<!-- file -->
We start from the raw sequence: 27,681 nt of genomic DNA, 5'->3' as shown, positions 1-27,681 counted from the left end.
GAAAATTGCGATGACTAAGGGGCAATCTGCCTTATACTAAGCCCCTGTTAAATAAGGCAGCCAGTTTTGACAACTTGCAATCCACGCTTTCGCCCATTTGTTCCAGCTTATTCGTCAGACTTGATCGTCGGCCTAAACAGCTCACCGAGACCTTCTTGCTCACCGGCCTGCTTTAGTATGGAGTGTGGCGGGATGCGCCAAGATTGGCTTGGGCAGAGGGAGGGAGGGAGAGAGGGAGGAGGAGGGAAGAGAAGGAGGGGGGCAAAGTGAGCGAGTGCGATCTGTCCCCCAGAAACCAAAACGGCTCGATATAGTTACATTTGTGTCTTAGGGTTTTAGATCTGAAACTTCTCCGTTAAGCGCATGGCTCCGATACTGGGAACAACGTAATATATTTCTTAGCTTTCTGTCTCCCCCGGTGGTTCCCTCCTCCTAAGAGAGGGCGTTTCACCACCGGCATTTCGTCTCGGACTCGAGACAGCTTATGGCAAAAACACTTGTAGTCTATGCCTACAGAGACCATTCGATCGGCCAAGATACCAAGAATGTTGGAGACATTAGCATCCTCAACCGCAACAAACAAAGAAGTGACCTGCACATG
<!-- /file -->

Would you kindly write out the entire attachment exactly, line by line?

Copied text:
We start from the raw sequence: 27,681 nt of genomic DNA, 5'->3' as shown, positions 1-27,681 counted from the left end.
GAAAATTGCGATGACTAAGGGGCAATCTGCCTTATACTAAGCCCCTGTTAAATAAGGCAGCCAGTTTTGACAACTTGCAATCCACGCTTTCGCCCATTTGTTCCAGCTTATTCGTCAGACTTGATCGTCGGCCTAAACAGCTCACCGAGACCTTCTTGCTCACCGGCCTGCTTTAGTATGGAGTGTGGCGGGATGCGCCAAGATTGGCTTGGGCAGAGGGAGGGAGGGAGAGAGGGAGGAGGAGGGAAGAGAAGGAGGGGGGCAAAGTGAGCGAGTGCGATCTGTCCCCCAGAAACCAAAACGGCTCGATATAGTTACATTTGTGTCTTAGGGTTTTAGATCTGAAACTTCTCCGTTAAGCGCATGGCTCCGATACTGGGAACAACGTAATATATTTCTTAGCTTTCTGTCTCCCCCGGTGGTTCCCTCCTCCTAAGAGAGGGCGTTTCACCACCGGCATTTCGTCTCGGACTCGAGACAGCTTATGGCAAAAACACTTGTAGTCTATGCCTACAGAGACCATTCGATCGGCCAAGATACCAAGAATGTTGGAGACATTAGCATCCTCAACCGCAACAAACAAAGAAGTGACCTGCACATG